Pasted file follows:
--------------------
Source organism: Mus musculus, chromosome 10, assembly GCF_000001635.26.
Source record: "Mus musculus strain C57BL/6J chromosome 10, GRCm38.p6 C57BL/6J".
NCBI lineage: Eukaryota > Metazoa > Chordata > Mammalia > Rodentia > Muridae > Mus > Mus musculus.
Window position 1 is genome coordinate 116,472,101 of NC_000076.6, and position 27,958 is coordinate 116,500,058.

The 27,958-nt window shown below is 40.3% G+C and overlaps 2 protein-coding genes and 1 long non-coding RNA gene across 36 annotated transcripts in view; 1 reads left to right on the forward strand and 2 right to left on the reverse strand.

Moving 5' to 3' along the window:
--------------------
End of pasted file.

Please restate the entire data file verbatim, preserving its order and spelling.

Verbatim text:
Source organism: Mus musculus, chromosome 10, assembly GCF_000001635.26.
Source record: "Mus musculus strain C57BL/6J chromosome 10, GRCm38.p6 C57BL/6J".
NCBI lineage: Eukaryota > Metazoa > Chordata > Mammalia > Rodentia > Muridae > Mus > Mus musculus.
Window position 1 is genome coordinate 116,472,101 of NC_000076.6, and position 27,958 is coordinate 116,500,058.

The 27,958-nt window shown below is 40.3% G+C and overlaps 2 protein-coding genes and 1 long non-coding RNA gene across 36 annotated transcripts in view; 1 reads left to right on the forward strand and 2 right to left on the reverse strand.

Moving 5' to 3' along the window: